Pedro Strop was one of the most consistent and productive relievers in Cubs history, spending seven years in Chicago following a trade that included some guy who ended up winning the 2015 Cy Young. Even had Jake Arrieta not been part of that deal, Strop’s 2.90 ERA with 425 strikeouts over 373 innings (10.3 K.9) meant the Cubs would have easily fleeced Baltimore by sending them Scott Feldman and Steve Clevenger.
The bloom came off Strop’s rose to an extent last season, much to the delight of those who take issue with the way he wears his hat. Even his most ardent supporters took to holding their breath when the 34-year-old took the mound, not knowing whether he’d be able to make it out of the inning unscathed. Whether it was recurring issues with his hamstrings or hard contact, Strop was clearly not the same pitcher.
He’s still got some gas in the tank, however, and he has a chance to be an effective reliever if he can stay healthy. As such, his market looks to be picking now that the top names are all off the board. According to Ben Nicholson-Smith of Sportsnet, Strop is weighing offers from three teams (two NL, one AL) and “will likely make a decision in the next week or so.”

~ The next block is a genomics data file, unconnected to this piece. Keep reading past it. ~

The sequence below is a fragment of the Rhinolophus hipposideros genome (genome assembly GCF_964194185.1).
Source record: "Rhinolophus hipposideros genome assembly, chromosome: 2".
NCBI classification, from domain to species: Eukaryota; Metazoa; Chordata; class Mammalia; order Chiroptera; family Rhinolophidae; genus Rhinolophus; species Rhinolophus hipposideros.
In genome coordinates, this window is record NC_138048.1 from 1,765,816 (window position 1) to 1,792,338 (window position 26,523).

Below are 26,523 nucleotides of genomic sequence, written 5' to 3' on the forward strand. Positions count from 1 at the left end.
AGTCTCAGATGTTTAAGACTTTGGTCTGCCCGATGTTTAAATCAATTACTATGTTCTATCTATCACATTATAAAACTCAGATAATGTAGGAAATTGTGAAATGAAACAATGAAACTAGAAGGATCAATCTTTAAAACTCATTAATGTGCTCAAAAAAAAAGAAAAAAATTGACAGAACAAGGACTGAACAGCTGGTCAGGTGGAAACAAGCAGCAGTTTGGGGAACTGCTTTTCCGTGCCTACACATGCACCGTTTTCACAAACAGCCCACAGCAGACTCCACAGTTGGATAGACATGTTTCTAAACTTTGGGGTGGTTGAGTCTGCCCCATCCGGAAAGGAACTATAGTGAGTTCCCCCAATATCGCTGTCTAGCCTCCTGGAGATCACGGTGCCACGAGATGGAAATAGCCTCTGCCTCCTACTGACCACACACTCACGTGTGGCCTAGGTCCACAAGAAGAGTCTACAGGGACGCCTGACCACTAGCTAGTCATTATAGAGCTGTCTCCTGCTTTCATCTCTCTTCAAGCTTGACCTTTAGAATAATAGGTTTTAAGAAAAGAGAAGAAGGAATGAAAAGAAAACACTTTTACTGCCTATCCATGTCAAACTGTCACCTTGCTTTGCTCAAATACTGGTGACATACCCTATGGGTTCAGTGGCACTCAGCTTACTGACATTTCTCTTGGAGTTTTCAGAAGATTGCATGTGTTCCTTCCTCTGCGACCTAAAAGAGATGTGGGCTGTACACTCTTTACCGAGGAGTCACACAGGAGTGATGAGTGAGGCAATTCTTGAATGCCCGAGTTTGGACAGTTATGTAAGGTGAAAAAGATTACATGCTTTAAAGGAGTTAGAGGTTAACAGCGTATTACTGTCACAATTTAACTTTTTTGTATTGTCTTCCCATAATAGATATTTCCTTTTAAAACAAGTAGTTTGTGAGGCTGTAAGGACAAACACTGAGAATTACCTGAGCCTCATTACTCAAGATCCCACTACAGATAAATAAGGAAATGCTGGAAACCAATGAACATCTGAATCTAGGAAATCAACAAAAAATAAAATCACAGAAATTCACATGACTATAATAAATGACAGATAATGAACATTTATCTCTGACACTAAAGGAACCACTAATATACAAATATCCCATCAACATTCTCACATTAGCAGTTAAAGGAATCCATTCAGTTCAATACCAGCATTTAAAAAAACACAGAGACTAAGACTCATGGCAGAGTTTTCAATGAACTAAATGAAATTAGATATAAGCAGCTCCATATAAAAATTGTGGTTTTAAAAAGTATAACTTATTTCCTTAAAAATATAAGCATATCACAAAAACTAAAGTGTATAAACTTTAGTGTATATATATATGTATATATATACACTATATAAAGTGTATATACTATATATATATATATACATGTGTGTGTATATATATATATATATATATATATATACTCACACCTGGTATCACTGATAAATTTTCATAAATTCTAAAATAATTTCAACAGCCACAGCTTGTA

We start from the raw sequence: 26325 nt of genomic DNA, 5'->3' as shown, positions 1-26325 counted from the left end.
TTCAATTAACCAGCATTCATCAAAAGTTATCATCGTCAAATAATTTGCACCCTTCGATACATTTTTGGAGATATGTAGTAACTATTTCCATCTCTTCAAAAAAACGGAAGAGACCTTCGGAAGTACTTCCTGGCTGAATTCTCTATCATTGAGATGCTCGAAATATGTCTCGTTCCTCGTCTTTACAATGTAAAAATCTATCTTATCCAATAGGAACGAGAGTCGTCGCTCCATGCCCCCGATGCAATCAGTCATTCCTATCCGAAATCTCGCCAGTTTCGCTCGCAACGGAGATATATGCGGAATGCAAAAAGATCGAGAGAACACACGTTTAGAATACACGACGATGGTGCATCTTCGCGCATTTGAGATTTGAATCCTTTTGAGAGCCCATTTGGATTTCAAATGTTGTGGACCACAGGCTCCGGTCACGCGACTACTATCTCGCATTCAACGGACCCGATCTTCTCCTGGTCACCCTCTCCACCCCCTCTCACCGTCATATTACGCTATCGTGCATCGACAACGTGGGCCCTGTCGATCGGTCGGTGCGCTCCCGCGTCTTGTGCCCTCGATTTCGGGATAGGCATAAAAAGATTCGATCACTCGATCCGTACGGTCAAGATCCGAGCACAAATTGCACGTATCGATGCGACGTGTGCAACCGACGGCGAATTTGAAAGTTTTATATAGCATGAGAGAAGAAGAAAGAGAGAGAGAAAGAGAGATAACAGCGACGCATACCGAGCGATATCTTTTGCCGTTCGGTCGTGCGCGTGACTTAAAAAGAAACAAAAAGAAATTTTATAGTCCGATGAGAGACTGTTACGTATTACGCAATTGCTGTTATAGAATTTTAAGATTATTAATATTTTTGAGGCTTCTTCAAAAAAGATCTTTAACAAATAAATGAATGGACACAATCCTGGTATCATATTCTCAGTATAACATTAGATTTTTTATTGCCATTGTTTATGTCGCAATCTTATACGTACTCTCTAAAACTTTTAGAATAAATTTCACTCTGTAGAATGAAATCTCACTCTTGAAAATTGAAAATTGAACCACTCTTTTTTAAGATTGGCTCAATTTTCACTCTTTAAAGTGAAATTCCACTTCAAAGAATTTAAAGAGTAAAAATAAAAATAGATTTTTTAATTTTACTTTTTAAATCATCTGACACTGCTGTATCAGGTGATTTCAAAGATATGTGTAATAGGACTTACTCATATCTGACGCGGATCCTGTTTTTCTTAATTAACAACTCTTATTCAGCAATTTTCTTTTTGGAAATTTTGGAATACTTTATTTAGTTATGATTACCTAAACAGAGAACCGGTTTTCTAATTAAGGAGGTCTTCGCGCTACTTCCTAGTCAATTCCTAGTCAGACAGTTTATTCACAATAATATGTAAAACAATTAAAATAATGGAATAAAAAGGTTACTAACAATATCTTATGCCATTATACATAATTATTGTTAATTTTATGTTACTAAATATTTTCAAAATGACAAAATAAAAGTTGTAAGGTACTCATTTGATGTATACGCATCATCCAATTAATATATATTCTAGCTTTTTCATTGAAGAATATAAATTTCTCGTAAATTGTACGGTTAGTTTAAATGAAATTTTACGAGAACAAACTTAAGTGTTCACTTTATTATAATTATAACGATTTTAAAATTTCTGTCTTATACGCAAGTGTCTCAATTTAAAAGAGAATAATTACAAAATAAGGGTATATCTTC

As relief market develops, Pedro Strop is a name to watch. Heard the 34-year-old right-hander has three offers (2 NL teams, 1 AL team) & will likely make a decision in the next week or so. Strop spent last year with Cubs, posting 4.97 ERA with 49 Ks, 20 BB in 41.2 innings #MLB
— Ben Nicholson-Smith (@bnicholsonsmith) January 19, 2020
A subsequent tweet lists the Marlins, Cubs, Rangers, and Brewers as “believed to be among the teams with some interest,” though it’s not known which of those have made offers. Unless there’s another mystery team out there, we can deduce that the Rangers, with whom Strop began his career, are the AL team. That leaves three NL teams for two spots, which may mean the Cubs are the odd team out.
Given how reluctant they’ve been to guarantee any MLB money to free agents this winter, it’s easy to see them being on the periphery. That’s not to say that they haven’t engaged in talks with Strop, who said at the end of the season that the Cubs “know this is my house here,” but this has the same feel as the Nicholas Castellanos situation. By that I mean that the team may have asked Strop to wait on them to make other moves first.
While it sure seems as though Strop would rather return to the Cubs than play elsewhere, it’s far from certain whether the team is willing or able to accommodate him. If Nicholson-Smith is correct on the timeline, I guess we’ll find out soon enough.